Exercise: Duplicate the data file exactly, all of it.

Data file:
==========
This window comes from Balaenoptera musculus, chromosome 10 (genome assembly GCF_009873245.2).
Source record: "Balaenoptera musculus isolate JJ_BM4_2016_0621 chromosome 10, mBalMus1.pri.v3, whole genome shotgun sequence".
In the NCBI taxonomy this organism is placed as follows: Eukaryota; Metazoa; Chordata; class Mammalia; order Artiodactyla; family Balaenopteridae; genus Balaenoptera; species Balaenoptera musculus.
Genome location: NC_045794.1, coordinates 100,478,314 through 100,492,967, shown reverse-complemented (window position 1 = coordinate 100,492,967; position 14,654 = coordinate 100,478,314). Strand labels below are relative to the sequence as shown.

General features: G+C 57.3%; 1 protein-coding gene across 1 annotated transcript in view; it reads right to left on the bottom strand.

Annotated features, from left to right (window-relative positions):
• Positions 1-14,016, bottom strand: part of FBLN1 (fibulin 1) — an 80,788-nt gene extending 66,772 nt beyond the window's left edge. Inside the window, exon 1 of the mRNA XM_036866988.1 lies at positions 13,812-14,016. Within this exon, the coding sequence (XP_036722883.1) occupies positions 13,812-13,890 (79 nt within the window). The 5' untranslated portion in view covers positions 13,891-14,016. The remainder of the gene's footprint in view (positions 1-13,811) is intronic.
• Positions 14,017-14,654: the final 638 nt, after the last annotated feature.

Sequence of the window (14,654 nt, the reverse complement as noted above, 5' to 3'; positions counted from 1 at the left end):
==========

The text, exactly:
This window comes from Balaenoptera musculus, chromosome 10 (genome assembly GCF_009873245.2).
Source record: "Balaenoptera musculus isolate JJ_BM4_2016_0621 chromosome 10, mBalMus1.pri.v3, whole genome shotgun sequence".
In the NCBI taxonomy this organism is placed as follows: Eukaryota; Metazoa; Chordata; class Mammalia; order Artiodactyla; family Balaenopteridae; genus Balaenoptera; species Balaenoptera musculus.
Genome location: NC_045794.1, coordinates 100,478,314 through 100,492,967, shown reverse-complemented (window position 1 = coordinate 100,492,967; position 14,654 = coordinate 100,478,314). Strand labels below are relative to the sequence as shown.

General features: G+C 57.3%; 1 protein-coding gene across 1 annotated transcript in view; it reads right to left on the bottom strand.

Annotated features, from left to right (window-relative positions):
• Positions 1-14,016, bottom strand: part of FBLN1 (fibulin 1) — an 80,788-nt gene extending 66,772 nt beyond the window's left edge. Inside the window, exon 1 of the mRNA XM_036866988.1 lies at positions 13,812-14,016. Within this exon, the coding sequence (XP_036722883.1) occupies positions 13,812-13,890 (79 nt within the window). The 5' untranslated portion in view covers positions 13,891-14,016. The remainder of the gene's footprint in view (positions 1-13,811) is intronic.
• Positions 14,017-14,654: the final 638 nt, after the last annotated feature.

Sequence of the window (14,654 nt, the reverse complement as noted above, 5' to 3'; positions counted from 1 at the left end):